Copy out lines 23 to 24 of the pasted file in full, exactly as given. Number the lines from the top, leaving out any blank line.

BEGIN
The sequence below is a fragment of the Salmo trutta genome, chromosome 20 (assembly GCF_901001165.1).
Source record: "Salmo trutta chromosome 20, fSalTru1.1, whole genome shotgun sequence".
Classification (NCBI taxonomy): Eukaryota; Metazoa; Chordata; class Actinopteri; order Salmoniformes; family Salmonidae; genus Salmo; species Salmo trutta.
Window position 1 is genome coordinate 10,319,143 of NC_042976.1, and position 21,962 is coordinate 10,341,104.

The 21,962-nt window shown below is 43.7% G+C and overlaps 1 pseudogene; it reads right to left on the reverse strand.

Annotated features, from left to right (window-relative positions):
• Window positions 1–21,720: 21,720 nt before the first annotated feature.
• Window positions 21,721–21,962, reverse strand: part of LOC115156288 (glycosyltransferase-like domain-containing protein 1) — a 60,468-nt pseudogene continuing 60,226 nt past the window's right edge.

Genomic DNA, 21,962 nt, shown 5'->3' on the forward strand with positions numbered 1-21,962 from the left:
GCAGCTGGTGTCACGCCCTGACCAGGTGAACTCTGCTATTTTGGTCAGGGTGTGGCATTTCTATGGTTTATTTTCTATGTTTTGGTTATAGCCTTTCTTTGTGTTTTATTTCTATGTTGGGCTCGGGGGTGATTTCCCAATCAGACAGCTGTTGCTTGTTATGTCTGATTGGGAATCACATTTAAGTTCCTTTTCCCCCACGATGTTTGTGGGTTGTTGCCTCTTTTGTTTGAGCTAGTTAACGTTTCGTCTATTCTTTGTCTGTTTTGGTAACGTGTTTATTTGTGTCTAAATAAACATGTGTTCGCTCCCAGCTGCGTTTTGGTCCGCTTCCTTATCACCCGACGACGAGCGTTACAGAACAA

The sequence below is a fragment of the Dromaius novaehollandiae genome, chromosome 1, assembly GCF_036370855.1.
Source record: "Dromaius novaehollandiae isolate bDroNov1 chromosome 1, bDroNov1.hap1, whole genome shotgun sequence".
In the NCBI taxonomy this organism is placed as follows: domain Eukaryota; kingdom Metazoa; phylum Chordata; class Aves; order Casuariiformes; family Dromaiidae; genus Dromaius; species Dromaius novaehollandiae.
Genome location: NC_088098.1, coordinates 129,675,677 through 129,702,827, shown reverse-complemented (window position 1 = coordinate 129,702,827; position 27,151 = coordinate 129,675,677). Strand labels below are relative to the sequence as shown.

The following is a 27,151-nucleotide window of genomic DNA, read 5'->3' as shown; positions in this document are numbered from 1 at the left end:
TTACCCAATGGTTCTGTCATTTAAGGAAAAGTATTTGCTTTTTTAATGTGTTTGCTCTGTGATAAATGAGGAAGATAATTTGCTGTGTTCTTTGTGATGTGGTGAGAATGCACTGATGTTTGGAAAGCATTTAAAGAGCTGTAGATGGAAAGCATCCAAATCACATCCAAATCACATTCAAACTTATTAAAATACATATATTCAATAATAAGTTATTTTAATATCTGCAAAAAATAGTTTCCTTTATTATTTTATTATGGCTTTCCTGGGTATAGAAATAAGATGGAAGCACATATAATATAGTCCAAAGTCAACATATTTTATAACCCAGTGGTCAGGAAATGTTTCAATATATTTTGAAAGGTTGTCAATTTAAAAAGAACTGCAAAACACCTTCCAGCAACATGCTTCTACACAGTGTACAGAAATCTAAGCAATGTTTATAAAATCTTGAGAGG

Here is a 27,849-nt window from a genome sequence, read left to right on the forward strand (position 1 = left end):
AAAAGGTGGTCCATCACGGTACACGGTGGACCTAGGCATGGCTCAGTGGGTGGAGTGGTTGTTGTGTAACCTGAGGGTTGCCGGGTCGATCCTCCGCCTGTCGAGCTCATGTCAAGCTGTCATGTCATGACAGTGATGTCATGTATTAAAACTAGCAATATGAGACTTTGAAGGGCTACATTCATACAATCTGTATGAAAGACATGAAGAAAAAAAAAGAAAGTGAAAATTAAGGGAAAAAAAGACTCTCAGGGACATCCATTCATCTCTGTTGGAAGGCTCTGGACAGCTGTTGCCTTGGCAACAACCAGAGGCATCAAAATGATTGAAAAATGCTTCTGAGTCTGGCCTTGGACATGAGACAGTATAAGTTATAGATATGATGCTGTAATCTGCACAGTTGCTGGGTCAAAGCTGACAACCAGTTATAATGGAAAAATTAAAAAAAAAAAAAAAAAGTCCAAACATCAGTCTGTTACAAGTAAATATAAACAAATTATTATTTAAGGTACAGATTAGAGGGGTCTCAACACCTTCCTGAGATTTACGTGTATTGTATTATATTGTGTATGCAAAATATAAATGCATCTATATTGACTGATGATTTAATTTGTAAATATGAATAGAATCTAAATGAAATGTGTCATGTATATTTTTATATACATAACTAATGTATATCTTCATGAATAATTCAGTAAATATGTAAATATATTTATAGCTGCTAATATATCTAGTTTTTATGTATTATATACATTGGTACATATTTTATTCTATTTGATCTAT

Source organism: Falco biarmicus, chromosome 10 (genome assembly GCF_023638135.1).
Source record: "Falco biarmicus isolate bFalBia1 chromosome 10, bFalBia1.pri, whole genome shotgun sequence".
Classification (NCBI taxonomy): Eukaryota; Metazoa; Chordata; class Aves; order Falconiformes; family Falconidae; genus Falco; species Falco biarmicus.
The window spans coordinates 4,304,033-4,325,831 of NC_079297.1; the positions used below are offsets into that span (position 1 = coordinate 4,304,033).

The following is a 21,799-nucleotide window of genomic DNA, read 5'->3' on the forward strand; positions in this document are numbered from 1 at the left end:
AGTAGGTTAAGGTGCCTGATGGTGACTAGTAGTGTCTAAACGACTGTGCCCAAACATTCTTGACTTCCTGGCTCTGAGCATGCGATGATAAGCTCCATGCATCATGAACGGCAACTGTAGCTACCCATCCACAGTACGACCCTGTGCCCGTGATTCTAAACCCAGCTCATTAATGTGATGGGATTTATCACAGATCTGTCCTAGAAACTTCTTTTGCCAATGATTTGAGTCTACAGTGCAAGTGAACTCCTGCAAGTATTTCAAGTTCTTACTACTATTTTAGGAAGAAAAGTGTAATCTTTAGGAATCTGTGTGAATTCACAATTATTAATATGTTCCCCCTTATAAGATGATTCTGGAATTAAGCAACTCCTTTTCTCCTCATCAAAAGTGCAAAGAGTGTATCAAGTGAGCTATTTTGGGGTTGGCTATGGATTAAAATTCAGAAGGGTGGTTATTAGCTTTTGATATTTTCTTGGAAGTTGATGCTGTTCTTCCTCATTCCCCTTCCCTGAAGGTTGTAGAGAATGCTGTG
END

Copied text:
The following is a 21,799-nucleotide window of genomic DNA, read 5'->3' on the forward strand; positions in this document are numbered from 1 at the left end:
AGTAGGTTAAGGTGCCTGATGGTGACTAGTAGTGTCTAAACGACTGTGCCCAAACATTCTTGACTTCCTGGCTCTGAGCATGCGATGATAAGCTCCATGCATCATGAACGGCAACTGTAGCTACCCATCCACAGTACGACCCTGTGCCCGTGATTCTAAACCCAGCTCATTAATGTGATGGGATTTATCACAGATCTGTCCTAGAAACTTCTTTTGCCAATGATTTGAGTCTACAGTGCAAGTGAACTCCTGCAAGTATTTCAAGTTCTTACTACTATTTTAGGAAGAAAAGTGTAATCTTTAGGAATCTGTGTGAATTCACAATTATTAATATGTTCCCCCTTATAAGATGATTCTGGAATTAAGCAACTCCTTTTCTCCTCATCAAAAGTGCAAAGAGTGTATCAAGTGAGCTATTTTGGGGTTGGCTATGGATTAAAATTCAGAAGGGTGGTTATTAGCTTTTGATATTTTCTTGGAAGTTGATGCTGTTCTTCCTCATTCCCCTTCCCTGAAGGTTGTAGAGAATGCTGTG